The Lonely Polygamist by Brady Udall

The Lonely Polygamist by Brady Udall

W.W. Norton
Publication date:2010
Source: library
The Lonely Polygamist by Brady Udall is a specific type of family saga:  it’s the story of middle-aged Golden Richards, his four wives, and his numerous children as he’s going through a mid-life crisis.  I had my doubts along the way because stories about a man’s mid-life crisis are not stories I seek out, but in the end, the pace picked up and I became invested in these frustrating characters.
The set-up for the story is the first draw.  I’ve watched some of the seasons of the HBO show Big Love (and again, I’m not a fan of the polygamist husband and his mid-life crisis), and I’ve watched some news specials about polygamists.  The draw is figuring out how a family with so many people and living in so many houses works.
The actual plot of The Lonely Polygamist involves Golden living away from his family when he works as a general contractor on the expansion of a brothel in Nevada.  It involves his marital crisis (he becomes involved with another woman during the long stretches he’s away from home). The other main stories involve his fourth wife Trish, who is grieving the loss of her stillborn son Jack, and his twelve-year-old son Rusty, who clashes with his non-biological mother Beverly as well as his siblings.  Udall captures the polygamist experience from the point of view of the husband, one of the wives, and one of the overlooked children.
I think it’s most interesting to look at this book as a study of how lonely everyone in a polygamist household can be.  Being overlooked is unavoidable in a brood so large, especially if the parents are working away from home.  This book has the added layer of the story of Trish and Golden’s grief at the children they’ve lost.  Grieving, or not grieving, more accurately ,led to more estrangement between Golden and the rest of his family.  The grief sections of the book are very strong and very affecting.
There were a couple drawbacks to the story:  first, the character of Golden, and second all the female characters.  First, I didn’t particularly like or feel sorry for Golden, as sad as his upbringing and his emotional stuntedness made him.  I think it’s a case of the underdog being such a sad sack that I didn’t root for him.  He was frustrating because he was so naïve about the feelings of those closest to him as well as so naïve about what he himself was feeling.  Second, there is the problem of the female characters. Huila, Golden’s extra-marital love interest, is a very idealized character.  We don’t spend that much time with three out of the four of Golden’s wives for them to be fleshed-out people:  they are suffering, overburdened wives who spend all of their time caring for the rest of the family.  That said, Udall does do a good job with the characters of Trish and Rusty. It’s an interesting premise for a book with a couple characters that drew me in.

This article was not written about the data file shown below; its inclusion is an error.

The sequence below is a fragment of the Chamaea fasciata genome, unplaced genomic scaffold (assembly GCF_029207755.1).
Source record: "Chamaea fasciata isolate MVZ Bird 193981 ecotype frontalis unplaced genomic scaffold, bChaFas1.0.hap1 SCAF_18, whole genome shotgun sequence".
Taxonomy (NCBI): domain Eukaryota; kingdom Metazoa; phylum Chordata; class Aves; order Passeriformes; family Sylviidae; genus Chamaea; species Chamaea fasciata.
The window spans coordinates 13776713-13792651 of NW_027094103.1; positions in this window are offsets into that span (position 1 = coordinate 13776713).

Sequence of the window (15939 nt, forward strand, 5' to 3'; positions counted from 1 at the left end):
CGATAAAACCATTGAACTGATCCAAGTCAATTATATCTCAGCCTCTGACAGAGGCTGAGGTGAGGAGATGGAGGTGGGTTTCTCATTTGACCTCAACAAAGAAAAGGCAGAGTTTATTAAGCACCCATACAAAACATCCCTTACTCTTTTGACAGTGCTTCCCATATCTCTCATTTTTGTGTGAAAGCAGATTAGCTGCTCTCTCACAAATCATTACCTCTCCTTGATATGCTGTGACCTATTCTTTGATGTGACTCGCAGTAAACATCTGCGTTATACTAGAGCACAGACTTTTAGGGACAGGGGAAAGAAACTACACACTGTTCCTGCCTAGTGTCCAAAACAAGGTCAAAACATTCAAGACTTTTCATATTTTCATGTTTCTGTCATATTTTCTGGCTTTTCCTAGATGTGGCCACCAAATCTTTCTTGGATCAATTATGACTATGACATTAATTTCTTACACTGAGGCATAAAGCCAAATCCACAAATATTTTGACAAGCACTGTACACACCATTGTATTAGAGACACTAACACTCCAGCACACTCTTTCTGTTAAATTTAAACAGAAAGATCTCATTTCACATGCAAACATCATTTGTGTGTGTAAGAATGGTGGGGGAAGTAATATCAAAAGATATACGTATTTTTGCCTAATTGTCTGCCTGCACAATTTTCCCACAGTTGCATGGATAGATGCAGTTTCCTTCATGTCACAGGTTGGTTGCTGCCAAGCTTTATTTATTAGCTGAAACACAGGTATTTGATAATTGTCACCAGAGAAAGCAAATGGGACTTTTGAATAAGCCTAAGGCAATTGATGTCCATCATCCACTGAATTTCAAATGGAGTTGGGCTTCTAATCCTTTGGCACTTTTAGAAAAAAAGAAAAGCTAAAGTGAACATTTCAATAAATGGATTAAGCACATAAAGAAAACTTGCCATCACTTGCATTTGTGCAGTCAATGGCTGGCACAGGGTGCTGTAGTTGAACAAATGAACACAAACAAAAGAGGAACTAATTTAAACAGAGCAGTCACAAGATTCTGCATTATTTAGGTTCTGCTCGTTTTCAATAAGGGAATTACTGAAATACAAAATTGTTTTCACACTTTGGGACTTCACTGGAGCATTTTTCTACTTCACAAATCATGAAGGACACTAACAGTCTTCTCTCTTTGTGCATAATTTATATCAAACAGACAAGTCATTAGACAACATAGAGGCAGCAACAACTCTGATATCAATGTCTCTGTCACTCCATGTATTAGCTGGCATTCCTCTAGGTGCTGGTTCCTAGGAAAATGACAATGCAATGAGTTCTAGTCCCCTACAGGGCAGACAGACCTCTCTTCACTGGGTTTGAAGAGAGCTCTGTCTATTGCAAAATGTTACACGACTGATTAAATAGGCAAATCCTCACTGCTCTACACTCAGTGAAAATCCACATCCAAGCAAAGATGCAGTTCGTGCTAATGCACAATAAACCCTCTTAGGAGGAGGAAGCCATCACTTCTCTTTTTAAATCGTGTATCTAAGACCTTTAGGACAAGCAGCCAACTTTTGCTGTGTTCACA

One thought on “The Lonely Polygamist by Brady Udall

  1. “Anonymous March 2, 2012 at 8:55 AM
    Glad you reviewed this as I was curious about it. I was a big fan of the HBO series, BIG LOVE. First season only, I kind of didn’t care about the rest. I was just curious about the polygamy lifestyle which turned out to be some in-fighting among the wives, debt and living a secret life among others… —Keishon


    RebeccaK March 2, 2012 at 2:00 PM
    I only watched the first couple seasons of BIG LOVE as well, but this book felt very different. For one, they family in the book lives in a polygamist town instead of trying to hide it in the show.


    JoanneM arch 3, 2012 at 5:27 PM
    I enjoyed the first series of Big Love.
    The book sounds interesting but I’m not sure if I’d want to read it. I’d be interested to know the background of the author first before tackling such a project.
    Great analysis of the novel, btw.


    Rebecca KMarch 4, 2012 at 12:58 PM
    Thanks, Joanne. I found this interesting interview with Udall, and yes, he comes from a Mormon family with polygamist ancestors:


    Danmark April 18, 2012 at 10:51 AM
    I am fascinated by the subject of polygamy and what kind of people got involved in this type of life. I have polygamist in my family line back a few generations.
    I loved this book. I didn’t know what to expect, but once I started it, I couldn’t put it down. The characters are hillarious, sad, interesting, and really damaged in a lot of ways. I wish I knew these people. A strange bunch living a life that I can’t even imagine…yet I was mesmerized. I liked the bit of history about nuclear testing in Nevada and the ramifications it brought to the people of that area. It is obvious that Mr. Udall has a great knowledge of that area of the country…because he describes it perfectly.


    RebeccaK April 18, 2012 at 6:22 PM
    I couldn’t abandon this one either, though some parts felt slow to me because Golden wasn’t my favorite character in the bunch.”

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